The Swamp Land of the Soul

Saturday, I was supposed to do a 21 mile training run.  It began with me trying to find some dry running clothes–its been a wet week and all my warm running clothes were WET.  Sigh, I slipped on some cropped running tights, layered up a few lightweight long sleeve tops and set off in the wet muckiness.  Within 2 miles, snow began to mix with the rain.  By mile 5, my hands HURT like CRAZY.

In 2004, I climbed Mt. Rainier with a group of people from my university.  We had to stop for longer than intended to switch up the rope teams as some people decided to turn back down to camp.  We sat there for a good 40 minutes and by the time we were ready to move out, I was sick to my stomach because my hands were so cold.   As I tackled the first hill at Point Defiance Park, I felt that same sick feeling coming over me.  I felt a lump growing in my throat–I was fighting back tears.  I thought, “Surely I am going to die!”  For the next 4 miles I went back and forth, “Come on, be tough and finish the 21 miles.” and then, “Melissa, you don’t have to prove anything!  16 is sufficient!”  and then, “You can work out inside this afternoon!” and then “What the hell is wrong with you!  16 miles! You don’t need to work out again this afternoon!” Sigh, and so it went over and over again.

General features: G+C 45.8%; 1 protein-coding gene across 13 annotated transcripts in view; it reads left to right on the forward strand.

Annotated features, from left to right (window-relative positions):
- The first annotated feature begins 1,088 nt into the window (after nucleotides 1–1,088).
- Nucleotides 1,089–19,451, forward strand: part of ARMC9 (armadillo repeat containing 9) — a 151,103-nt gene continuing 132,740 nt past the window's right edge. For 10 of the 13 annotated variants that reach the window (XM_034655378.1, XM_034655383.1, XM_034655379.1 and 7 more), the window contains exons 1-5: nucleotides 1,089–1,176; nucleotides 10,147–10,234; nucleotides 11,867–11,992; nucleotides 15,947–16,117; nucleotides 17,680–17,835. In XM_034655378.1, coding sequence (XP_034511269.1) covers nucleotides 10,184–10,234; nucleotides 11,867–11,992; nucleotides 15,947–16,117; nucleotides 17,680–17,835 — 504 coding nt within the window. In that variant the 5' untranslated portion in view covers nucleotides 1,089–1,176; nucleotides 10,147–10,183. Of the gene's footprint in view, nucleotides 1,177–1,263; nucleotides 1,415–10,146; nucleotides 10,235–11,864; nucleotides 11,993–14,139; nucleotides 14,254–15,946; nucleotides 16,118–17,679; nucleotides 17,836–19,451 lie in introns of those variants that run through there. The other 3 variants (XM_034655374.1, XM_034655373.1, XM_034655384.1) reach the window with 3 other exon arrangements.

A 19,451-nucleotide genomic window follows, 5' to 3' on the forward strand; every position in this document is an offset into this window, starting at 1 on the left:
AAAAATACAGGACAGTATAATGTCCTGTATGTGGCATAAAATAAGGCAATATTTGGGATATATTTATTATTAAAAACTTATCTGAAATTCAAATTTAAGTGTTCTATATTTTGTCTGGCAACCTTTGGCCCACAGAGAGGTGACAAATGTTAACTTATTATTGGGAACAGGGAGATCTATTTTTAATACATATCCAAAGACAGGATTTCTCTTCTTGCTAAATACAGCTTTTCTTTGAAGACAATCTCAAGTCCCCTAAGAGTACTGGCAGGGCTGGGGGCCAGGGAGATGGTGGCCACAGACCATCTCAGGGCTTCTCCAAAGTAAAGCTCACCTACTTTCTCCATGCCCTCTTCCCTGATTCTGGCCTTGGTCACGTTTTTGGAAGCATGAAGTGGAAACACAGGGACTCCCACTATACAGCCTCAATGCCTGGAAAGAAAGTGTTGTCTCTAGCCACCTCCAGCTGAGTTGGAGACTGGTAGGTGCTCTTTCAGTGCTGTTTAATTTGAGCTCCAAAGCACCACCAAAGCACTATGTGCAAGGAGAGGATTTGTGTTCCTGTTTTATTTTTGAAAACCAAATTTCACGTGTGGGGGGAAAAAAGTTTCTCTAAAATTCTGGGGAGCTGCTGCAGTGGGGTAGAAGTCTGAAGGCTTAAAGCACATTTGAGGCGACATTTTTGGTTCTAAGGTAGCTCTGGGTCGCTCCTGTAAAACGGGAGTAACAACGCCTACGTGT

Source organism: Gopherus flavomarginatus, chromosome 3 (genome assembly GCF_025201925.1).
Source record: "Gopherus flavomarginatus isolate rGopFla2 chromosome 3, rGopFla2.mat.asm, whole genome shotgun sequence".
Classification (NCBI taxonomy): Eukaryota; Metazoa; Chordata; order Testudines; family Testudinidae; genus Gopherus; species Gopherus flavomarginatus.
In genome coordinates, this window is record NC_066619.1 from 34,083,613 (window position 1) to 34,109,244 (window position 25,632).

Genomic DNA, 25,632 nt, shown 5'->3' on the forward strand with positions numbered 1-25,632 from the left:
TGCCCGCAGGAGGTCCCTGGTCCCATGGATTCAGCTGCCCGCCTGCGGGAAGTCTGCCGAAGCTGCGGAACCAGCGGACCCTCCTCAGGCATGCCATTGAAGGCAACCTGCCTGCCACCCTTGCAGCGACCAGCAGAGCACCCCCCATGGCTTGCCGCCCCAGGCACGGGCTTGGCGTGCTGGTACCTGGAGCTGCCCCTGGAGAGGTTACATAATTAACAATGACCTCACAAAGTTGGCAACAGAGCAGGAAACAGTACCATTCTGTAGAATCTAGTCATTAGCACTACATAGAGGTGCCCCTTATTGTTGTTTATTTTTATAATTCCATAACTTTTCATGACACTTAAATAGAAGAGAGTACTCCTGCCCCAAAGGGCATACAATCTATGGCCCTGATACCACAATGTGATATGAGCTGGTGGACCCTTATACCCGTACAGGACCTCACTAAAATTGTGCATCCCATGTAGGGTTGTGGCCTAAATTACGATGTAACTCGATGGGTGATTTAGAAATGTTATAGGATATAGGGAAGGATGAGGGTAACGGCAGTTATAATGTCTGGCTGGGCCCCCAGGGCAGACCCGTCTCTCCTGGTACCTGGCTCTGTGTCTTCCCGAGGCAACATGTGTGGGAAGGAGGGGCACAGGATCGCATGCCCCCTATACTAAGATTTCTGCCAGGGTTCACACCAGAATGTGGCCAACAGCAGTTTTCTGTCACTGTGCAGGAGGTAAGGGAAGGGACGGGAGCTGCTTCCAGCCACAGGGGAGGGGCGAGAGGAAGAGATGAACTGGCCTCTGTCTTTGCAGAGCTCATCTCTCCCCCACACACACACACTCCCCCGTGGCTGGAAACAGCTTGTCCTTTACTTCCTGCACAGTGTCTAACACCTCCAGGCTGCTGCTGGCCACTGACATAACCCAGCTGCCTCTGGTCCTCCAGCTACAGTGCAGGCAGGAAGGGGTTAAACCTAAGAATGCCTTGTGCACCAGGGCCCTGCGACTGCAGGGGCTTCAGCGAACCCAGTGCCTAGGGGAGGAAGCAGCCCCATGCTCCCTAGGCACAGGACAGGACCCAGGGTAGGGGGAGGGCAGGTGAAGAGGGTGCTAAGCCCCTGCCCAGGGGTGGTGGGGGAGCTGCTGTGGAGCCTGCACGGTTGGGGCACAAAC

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Core Running

Chi Running, like barefoot running, advocates that you run from your core.  This doesn’t mean you slide around on your belly like a penguin (haha, get it, “running from your core”?).  It means that the main muscles at work while you’re running (or walking) are the muscles that comprise your core.  Say what?  But what about my legs?  Once you learn to run from your core, your legs will just kind of come along for the ride.  This is something I still have to remind myself of on every run–usually about every 5 minutes.  When I start to get tired and distracted by my tiredness, I find myself doing this horrible little trot with my legs working way harder than they should be.  When I’m snapped back to my body, I realize I’ve let my core go loose and my legs are picking up the slack.  The moment I engage my core, I instantly feel some of the pressure come off my legs and I’m ready to rock.
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Walk Breaks Part II

So yesterday I wrote about how wonderful walk breaks are.  After I posted, I headed out for a run and I realized I had forgotten to explain just how to use this method.  Your run/walk ratio is going to depend on several factors—how long you’ve been running,  what distance you are running, weather conditions, and your overall feeling of wellness on any particular run.  Here are some guidelines that you can use to implement the run/walk method into your running routine.
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What’s on MJ’s Feet?

In the past couple of years the Barefoot Running trend has become a hot topic for discussion. I won’t lie, I was skeptical at first. Conventional wisdom told me that the more “protection” my feet had the less likely I was to get injured. “Experts” at running stores told me I needed arch support, pronoation control, extra padding for the distances I was running.

The week following my participation in Comrades, a 90 KM road race in South Africa, I was distraught with horrible knee pain that left me hobbling around and kept me out of my running shoes and off the trails. After trying to fix it on my own for a couple of weeks, I ended up with a double knee injury and a very gloomy spirit.
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